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The feral European rabbit (Oryctolagus cuniculus) arrived in Australia with the First Fleet, and today is one of the most abundant mammals in Australia. It causes severe damage to the natural environment, agriculture and, increasingly, urban areas.
The feral rabbit and the domestic rabbit are the same species. Released, or escaped, domestic rabbits will readily interbreed with feral rabbits. In the Sydney region, rabbits typically breed all year round due to high rainfall and good pasture conditions.
Under NSW legislation, all landowners with rabbits on their property, including councils, are responsible for their control.
The impacts of feral rabbits in urban areas can be vast and diverse. Examples of rabbit-related impact can include damage to suburban parks, picnic areas, sports fields, residential gardens, nature strips, footpaths and road verges.
In urban areas, a combination of traditional and biological control techniques will help reduce feral rabbit population and minimise the damage they cause.
Currently, Council is focused on managing rabbits in Milperra. A controlled baiting program was conducted in June 2016 at Newland Reserve, where the NSW Government-approved pesticide, Pindone, was used. It achieved an 80 per cent reduction in the rabbit population.
Following the baiting program, Council participated in the national release of a biological rabbit control called RHDV1 K5 (a type of calicivirus) in March 2017. This control technique is only harmful to rabbits and was found to reduce the Milperra feral rabbit population by 75%. To ensure effective control of the feral rabbit population, the virus must be re-released periodically. Hence, it is timely to re-release the RHDV1 K5 virus to ensure continual control of feral rabbits in Milperra.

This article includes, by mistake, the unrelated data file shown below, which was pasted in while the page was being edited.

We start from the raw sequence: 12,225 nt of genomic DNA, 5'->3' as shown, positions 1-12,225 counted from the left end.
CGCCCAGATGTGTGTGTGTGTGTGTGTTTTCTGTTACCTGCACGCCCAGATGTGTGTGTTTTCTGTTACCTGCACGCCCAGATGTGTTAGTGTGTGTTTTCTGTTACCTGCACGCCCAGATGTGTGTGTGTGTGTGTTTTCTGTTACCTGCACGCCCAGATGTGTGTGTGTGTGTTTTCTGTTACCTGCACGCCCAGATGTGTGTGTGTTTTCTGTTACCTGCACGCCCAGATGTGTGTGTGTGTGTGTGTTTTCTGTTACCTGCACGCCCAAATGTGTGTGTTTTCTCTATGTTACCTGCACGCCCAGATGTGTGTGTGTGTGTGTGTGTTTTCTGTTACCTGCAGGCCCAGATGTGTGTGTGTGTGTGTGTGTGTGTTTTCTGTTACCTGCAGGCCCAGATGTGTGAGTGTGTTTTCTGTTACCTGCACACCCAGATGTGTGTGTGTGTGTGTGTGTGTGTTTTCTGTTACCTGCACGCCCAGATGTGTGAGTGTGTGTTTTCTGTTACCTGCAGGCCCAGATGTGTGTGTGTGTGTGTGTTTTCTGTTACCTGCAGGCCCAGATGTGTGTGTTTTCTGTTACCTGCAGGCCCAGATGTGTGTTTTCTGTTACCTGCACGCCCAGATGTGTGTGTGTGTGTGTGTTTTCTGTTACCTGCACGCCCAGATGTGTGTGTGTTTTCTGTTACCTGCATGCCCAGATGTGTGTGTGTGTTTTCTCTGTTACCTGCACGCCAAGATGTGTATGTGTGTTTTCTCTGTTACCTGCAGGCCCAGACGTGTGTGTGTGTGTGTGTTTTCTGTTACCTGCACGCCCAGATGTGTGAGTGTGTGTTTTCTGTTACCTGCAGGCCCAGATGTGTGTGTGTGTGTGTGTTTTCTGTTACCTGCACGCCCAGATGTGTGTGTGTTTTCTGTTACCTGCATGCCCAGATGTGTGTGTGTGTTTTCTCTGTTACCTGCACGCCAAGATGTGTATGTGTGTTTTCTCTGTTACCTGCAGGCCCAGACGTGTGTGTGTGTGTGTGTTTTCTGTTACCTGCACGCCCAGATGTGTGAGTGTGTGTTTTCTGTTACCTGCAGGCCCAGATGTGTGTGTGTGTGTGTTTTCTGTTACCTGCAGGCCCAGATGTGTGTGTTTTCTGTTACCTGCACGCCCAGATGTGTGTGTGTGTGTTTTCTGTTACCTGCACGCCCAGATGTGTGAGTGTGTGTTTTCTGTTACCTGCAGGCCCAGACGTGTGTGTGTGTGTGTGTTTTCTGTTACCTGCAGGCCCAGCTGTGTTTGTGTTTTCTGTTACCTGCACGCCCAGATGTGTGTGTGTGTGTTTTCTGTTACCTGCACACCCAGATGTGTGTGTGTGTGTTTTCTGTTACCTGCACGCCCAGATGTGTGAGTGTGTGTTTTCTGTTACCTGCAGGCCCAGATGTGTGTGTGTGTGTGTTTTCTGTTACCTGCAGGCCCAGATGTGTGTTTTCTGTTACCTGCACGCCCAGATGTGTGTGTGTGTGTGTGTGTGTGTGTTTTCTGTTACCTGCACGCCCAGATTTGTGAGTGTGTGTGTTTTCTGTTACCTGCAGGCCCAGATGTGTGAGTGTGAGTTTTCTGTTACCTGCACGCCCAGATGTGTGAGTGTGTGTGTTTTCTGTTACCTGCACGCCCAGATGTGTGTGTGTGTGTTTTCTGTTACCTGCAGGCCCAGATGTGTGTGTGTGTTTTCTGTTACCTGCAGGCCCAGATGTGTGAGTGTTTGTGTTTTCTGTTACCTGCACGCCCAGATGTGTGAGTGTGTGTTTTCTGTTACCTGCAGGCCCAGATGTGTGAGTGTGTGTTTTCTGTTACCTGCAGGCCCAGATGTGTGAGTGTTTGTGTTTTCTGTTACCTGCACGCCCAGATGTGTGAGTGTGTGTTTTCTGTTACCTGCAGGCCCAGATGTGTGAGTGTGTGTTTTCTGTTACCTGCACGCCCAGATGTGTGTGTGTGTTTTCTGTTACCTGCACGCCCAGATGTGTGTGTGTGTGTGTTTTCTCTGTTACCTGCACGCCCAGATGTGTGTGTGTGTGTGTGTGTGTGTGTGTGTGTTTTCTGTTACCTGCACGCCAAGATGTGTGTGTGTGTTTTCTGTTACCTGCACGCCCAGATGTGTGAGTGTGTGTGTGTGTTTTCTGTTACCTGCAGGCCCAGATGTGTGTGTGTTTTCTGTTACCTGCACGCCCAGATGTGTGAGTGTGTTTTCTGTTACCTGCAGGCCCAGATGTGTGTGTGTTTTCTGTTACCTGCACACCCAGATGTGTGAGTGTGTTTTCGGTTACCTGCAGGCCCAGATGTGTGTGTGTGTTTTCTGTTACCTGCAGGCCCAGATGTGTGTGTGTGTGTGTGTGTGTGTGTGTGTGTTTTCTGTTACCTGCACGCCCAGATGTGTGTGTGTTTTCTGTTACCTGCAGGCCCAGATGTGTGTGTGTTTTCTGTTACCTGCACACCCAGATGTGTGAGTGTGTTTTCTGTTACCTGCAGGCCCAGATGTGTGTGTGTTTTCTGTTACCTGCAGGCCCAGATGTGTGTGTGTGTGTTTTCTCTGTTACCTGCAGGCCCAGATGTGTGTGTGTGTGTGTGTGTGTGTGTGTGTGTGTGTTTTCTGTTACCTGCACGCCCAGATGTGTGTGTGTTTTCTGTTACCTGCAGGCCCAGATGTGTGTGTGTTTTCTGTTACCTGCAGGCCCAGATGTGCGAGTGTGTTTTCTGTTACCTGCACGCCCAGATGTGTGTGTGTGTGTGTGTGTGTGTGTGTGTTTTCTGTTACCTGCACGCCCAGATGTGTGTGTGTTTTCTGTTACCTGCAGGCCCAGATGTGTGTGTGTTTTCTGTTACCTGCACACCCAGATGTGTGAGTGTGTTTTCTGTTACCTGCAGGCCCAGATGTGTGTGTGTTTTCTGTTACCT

A rabbit trap loan service will also continue to be offered to Milperra residents.
If carrots are observed in the reserves, please leave them for feral rabbits to consume.
Report any deceased rabbits to Council for disposal.
Report rabbit sightings at feralscan.org.au
The calicivirus is only harmful to rabbits. Humans, cats, dogs and native animals will not become ill if the bait (or an affected rabbit) is consumed.
Residents with pet rabbits are encouraged to practice responsible pet ownership and ensure vaccinations are current.
For more information, go to the FeralScan website, the NSW Department of Environment and Heritage website, as well as Council's Responsible pet ownership page.